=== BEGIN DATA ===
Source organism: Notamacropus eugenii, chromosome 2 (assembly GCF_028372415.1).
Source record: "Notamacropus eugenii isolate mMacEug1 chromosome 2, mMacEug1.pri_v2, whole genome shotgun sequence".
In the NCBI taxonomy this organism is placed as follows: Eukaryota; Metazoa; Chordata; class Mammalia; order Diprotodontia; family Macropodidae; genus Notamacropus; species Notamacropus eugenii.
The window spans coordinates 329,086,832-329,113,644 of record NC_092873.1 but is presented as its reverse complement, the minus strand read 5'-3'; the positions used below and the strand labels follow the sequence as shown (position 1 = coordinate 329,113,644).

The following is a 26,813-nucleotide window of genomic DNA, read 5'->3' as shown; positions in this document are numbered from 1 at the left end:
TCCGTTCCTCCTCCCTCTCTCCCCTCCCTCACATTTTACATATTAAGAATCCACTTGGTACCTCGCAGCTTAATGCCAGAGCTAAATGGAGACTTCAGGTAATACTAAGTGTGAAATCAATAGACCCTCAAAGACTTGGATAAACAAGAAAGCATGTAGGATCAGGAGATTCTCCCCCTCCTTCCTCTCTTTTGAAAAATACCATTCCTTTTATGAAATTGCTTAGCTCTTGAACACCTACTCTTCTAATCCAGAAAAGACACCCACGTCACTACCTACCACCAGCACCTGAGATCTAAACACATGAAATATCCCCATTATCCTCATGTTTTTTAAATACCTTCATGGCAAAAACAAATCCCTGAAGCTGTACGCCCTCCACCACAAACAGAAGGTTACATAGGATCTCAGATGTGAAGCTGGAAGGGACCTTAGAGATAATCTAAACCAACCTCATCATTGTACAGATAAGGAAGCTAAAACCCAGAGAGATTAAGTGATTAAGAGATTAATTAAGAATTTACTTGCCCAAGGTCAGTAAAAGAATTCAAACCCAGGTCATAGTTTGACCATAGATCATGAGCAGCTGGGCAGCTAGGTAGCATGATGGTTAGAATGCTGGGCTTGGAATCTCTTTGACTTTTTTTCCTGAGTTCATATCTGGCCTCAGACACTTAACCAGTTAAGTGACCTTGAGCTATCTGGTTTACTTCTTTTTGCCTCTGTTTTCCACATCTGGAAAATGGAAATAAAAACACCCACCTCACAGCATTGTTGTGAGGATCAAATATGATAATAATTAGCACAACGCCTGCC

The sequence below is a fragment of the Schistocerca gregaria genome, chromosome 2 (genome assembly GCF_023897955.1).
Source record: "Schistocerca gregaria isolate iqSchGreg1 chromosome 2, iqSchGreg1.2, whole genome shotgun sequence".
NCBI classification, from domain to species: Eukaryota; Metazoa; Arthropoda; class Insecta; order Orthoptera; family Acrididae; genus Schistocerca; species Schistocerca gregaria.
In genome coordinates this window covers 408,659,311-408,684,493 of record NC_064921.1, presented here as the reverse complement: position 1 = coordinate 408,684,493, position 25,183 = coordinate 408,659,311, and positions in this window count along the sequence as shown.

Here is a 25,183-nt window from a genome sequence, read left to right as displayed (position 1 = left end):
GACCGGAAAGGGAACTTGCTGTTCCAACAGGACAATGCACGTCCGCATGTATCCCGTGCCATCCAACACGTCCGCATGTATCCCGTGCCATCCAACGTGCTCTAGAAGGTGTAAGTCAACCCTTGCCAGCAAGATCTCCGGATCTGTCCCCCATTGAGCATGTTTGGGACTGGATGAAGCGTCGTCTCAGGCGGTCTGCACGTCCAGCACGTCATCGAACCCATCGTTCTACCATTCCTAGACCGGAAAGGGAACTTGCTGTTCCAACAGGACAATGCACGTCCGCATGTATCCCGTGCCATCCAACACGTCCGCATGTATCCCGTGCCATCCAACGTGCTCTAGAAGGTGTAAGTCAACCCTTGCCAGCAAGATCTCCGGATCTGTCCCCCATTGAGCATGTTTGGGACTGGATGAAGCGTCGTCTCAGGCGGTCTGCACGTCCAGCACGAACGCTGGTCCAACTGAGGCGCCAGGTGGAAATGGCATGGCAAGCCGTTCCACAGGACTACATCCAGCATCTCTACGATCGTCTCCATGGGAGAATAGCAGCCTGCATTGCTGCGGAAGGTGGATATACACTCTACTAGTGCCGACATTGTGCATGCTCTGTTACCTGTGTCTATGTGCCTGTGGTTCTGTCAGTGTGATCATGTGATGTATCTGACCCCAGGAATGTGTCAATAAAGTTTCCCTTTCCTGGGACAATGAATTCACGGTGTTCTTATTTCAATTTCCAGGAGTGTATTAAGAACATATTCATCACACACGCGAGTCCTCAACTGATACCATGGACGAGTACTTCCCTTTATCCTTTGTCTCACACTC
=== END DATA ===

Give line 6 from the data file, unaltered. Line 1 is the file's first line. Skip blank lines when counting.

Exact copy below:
TCCGTTCCTCCTCCCTCTCTCCCCTCCCTCACATTTTACATATTAAGAATCCACTTGGTACCTCGCAGCTTAATGCCAGAGCTAAATGGAGACTTCAGGTAATACTAAGTGTGAAATCAATAGACCCTCAAAGACTTGGATAAACAAGAAAGCATGTAGGATCAGGAGATTCTCCCCCTCCTTCCTCTCTTTTGAAAAATACCATTCCTTTTATGAAATTGCTTAGCTCTTGAACACCTACTCTTCTAATCCAGAAAAGACACCCACGTCACTACCTACCACCAGCACCTGAGATCTAAACACATGAAATATCCCCATTATCCTCATGTTTTTTAAATACCTTCATGGCAAAAACAAATCCCTGAAGCTGTACGCCCTCCACCACAAACAGAAGGTTACATAGGATCTCAGATGTGAAGCTGGAAGGGACCTTAGAGATAATCTAAACCAACCTCATCATTGTACAGATAAGGAAGCTAAAACCCAGAGAGATTAAGTGATTAAGAGATTAATTAAGAATTTACTTGCCCAAGGTCAGTAAAAGAATTCAAACCCAGGTCATAGTTTGACCATAGATCATGAGCAGCTGGGCAGCTAGGTAGCATGATGGTTAGAATGCTGGGCTTGGAATCTCTTTGACTTTTTTTCCTGAGTTCATATCTGGCCTCAGACACTTAACCAGTTAAGTGACCTTGAGCTATCTGGTTTACTTCTTTTTGCCTCTGTTTTCCACATCTGGAAAATGGAAATAAAAACACCCACCTCACAGCATTGTTGTGAGGATCAAATATGATAATAATTAGCACAACGCCTGCC